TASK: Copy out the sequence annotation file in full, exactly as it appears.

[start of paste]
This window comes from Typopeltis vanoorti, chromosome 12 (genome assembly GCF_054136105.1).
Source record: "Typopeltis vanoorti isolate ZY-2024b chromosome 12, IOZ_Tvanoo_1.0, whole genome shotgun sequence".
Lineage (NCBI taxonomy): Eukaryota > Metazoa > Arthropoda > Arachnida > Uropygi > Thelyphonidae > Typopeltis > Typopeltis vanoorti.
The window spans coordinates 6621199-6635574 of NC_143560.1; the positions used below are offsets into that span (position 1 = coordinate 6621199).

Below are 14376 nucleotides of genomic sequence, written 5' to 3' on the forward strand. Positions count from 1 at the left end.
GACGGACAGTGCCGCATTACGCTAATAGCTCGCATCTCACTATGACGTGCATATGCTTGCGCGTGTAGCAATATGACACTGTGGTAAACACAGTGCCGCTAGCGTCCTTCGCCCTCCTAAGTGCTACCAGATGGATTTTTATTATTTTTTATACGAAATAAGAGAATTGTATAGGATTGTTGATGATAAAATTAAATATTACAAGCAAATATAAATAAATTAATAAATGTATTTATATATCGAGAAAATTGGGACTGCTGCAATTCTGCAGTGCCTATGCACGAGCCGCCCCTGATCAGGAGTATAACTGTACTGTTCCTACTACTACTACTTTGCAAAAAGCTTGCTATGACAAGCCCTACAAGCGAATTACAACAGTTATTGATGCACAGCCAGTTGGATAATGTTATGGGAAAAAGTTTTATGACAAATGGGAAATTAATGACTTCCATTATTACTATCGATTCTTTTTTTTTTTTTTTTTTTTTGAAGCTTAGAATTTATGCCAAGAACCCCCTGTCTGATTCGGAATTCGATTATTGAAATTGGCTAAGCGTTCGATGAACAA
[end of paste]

This window comes from Typopeltis vanoorti, chromosome 12 (genome assembly GCF_054136105.1).
Source record: "Typopeltis vanoorti isolate ZY-2024b chromosome 12, IOZ_Tvanoo_1.0, whole genome shotgun sequence".
Lineage (NCBI taxonomy): Eukaryota > Metazoa > Arthropoda > Arachnida > Uropygi > Thelyphonidae > Typopeltis > Typopeltis vanoorti.
The window spans coordinates 6621199-6635574 of NC_143560.1; the positions used below are offsets into that span (position 1 = coordinate 6621199).

Below are 14376 nucleotides of genomic sequence, written 5' to 3' on the forward strand. Positions count from 1 at the left end.
GACGGACAGTGCCGCATTACGCTAATAGCTCGCATCTCACTATGACGTGCATATGCTTGCGCGTGTAGCAATATGACACTGTGGTAAACACAGTGCCGCTAGCGTCCTTCGCCCTCCTAAGTGCTACCAGATGGATTTTTATTATTTTTTATACGAAATAAGAGAATTGTATAGGATTGTTGATGATAAAATTAAATATTACAAGCAAATATAAATAAATTAATAAATGTATTTATATATCGAGAAAATTGGGACTGCTGCAATTCTGCAGTGCCTATGCACGAGCCGCCCCTGATCAGGAGTATAACTGTACTGTTCCTACTACTACTACTTTGCAAAAAGCTTGCTATGACAAGCCCTACAAGCGAATTACAACAGTTATTGATGCACAGCCAGTTGGATAATGTTATGGGAAAAAGTTTTATGACAAATGGGAAATTAATGACTTCCATTATTACTATCGATTCTTTTTTTTTTTTTTTTTTTTTGAAGCTTAGAATTTATGCCAAGAACCCCCTGTCTGATTCGGAATTCGATTATTGAAATTGGCTAAGCGTTCGATGAACAA